9: Savarona - Yachts International

9: Savarona

Philadelphia socialite Emily Roebling Cadwalader (granddaughter of the man who created the Brooklyn Bridge) and her husband commissioned this great yacht in Germany. While they cruised on the yacht, the couple rarely—if ever—brought her to US shores.
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Savarona (Ex-Gunes Dil)

LENGTH: 440ft. (134m)
SHIPYARD: Blohm+ Voss, Germany
YEAR: 1931

A New York Times journalist writing about Savarona in 1931 described it as being the “size of a small ocean liner.” Only the British royal yacht Victoria and Albert and the Italian royal yacht Savoia exceeded the yacht’s length at the time. While the yacht’s design has sometimes been attributed to Cox & Stephens, her design was the work of prominent naval architect William Francis Gibbs (who indeed joined Cox in 1929). Philadelphia socialite Emily Roebling Cadwalader (granddaughter of the man who created the Brooklyn Bridge) and her husband commissioned this great yacht in Germany. While they cruised on the yacht, the couple rarely—if ever—brought her to US shores. The vessel’s next owner was the Turkish government, which presented the yacht to President Mustafa Kemal Atatürk, the revered founder of modern Turkey. He only enjoyed her for a short while. Sometime after his death, the Turkish Navy started using the vessel for training. After a severe 1979 fire nearly destroyed her, Savarona, known then as Gunes Dil, languished in a state of disrepair. Kahraman Sadikoglu, a prominent Turkish businessman, decided to rescue the grand dame, which had become part of Turkey’s history. The president of Tuzla Shipyard and owner of a wreck and salvage company, Sadikoglu embarked on a massive project in 1989. After signing a 49-year lease with the Turkish government, he set out to restore the yacht, enlisting designer Donald Starkey to recreate her original splendor. Diana Yacht Design did the yacht’s electrical and air conditioning engineering. The three-year restoration project included a new interior, designed to recall the gilded age during which she cruised, and the installation of new diesel-electric engines. Today, guests ascend a stunning sweeping staircase with ornate bronze banister, a replica of the original, and relax in the yacht’s Turkish bath or one of 17 individually themed and spacious suites. She has a helicopter pad, gymnasium and medical facility. When she started sailing again in May 1992, tour operator Travcoa offered sold a cruise for $26,900 per person, including three nights in Monaco Carlo and three nights in a British estate at the end of the cruise. Savarona is available for private charters. She stays around Istanbul during winter month and cruises the Mediterranean in summer.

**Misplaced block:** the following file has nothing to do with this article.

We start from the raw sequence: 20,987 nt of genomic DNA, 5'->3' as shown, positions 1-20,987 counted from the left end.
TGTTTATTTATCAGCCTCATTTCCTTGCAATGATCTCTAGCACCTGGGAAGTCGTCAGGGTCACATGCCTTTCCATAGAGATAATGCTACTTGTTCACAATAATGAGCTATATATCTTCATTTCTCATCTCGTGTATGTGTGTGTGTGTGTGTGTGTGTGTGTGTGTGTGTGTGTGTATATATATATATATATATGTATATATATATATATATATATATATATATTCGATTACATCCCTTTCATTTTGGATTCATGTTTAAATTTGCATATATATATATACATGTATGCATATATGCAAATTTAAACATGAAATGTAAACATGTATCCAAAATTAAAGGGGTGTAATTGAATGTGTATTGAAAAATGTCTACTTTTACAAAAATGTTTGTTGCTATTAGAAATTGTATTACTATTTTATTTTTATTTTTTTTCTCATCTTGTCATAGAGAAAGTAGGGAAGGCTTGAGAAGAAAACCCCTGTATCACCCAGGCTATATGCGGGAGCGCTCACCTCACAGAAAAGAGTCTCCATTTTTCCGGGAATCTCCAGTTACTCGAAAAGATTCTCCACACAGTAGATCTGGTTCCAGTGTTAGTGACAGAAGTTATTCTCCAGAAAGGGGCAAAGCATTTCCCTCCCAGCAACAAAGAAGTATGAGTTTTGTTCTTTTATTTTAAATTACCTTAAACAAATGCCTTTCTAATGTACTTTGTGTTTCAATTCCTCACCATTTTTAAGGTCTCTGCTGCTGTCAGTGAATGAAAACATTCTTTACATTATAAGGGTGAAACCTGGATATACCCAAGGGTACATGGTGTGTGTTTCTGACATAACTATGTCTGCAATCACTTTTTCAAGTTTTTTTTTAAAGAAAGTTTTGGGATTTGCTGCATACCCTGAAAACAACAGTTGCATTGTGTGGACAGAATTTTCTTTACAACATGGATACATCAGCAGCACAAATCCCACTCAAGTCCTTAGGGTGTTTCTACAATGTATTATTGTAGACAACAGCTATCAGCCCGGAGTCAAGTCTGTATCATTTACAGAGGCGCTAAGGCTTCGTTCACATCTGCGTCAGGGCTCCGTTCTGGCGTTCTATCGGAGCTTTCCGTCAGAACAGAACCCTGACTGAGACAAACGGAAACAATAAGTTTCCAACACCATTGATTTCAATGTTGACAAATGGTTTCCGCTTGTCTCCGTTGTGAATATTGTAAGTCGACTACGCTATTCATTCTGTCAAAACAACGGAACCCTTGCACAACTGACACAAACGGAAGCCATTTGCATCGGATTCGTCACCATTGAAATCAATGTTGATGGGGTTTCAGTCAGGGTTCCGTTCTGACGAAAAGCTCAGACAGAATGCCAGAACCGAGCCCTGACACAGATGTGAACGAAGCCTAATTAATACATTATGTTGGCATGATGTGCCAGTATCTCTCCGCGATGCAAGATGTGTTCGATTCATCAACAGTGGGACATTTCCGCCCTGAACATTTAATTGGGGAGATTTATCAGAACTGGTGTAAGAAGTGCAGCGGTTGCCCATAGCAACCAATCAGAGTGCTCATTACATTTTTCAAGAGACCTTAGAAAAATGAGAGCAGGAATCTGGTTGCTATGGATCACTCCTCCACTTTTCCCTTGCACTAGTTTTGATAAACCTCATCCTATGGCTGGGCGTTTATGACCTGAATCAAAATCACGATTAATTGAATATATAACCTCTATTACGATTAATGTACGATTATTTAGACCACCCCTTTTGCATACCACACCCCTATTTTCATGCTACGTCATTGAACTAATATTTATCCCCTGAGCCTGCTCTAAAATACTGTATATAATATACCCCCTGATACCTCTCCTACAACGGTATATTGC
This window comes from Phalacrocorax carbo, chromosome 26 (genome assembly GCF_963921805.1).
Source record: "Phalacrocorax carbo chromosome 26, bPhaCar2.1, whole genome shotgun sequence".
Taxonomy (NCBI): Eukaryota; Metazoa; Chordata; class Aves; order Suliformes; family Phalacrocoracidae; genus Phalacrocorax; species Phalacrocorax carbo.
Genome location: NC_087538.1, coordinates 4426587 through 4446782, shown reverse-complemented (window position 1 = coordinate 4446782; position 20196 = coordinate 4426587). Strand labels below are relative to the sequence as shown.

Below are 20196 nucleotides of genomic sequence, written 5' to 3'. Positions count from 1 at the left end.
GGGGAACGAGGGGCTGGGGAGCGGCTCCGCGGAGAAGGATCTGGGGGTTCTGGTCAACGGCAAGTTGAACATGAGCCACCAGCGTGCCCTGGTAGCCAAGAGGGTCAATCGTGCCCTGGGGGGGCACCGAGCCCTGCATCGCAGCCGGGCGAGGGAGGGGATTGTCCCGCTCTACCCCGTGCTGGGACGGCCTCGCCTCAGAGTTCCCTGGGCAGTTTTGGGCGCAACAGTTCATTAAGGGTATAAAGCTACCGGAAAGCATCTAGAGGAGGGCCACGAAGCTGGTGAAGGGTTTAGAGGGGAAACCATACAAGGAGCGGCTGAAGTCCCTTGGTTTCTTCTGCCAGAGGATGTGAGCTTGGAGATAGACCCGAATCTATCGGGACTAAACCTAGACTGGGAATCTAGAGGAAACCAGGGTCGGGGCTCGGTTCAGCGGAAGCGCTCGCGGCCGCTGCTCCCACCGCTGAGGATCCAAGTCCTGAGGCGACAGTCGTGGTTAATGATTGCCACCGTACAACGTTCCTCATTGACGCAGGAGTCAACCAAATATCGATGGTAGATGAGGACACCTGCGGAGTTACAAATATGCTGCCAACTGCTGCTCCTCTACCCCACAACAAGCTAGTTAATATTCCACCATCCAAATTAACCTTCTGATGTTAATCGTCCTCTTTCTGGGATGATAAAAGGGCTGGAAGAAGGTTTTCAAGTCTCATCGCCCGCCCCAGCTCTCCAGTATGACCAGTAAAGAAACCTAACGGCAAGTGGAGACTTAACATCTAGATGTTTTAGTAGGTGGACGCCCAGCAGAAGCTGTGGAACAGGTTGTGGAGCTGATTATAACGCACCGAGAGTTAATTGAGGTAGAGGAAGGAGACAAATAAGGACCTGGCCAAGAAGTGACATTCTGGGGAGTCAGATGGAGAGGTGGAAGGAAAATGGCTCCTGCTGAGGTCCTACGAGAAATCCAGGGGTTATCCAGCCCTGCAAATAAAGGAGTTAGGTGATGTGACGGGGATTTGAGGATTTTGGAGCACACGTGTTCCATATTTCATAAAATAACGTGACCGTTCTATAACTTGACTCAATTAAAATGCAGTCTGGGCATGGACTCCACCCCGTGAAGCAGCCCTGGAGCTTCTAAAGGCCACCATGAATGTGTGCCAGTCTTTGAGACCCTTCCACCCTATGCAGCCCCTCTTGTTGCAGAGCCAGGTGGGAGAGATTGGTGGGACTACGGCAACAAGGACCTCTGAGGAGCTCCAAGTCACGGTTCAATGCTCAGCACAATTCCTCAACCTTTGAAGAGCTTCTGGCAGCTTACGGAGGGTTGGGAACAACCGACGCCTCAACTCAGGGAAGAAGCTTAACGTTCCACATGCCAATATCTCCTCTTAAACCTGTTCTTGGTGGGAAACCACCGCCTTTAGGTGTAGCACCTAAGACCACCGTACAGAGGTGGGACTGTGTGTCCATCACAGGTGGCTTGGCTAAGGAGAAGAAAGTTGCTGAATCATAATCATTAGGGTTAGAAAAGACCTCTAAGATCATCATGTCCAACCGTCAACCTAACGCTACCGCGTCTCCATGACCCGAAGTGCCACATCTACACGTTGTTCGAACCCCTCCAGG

Savarona-Christo303-SuperYachtPhoto

Please click here to read the 1936 article published in The Rudder.

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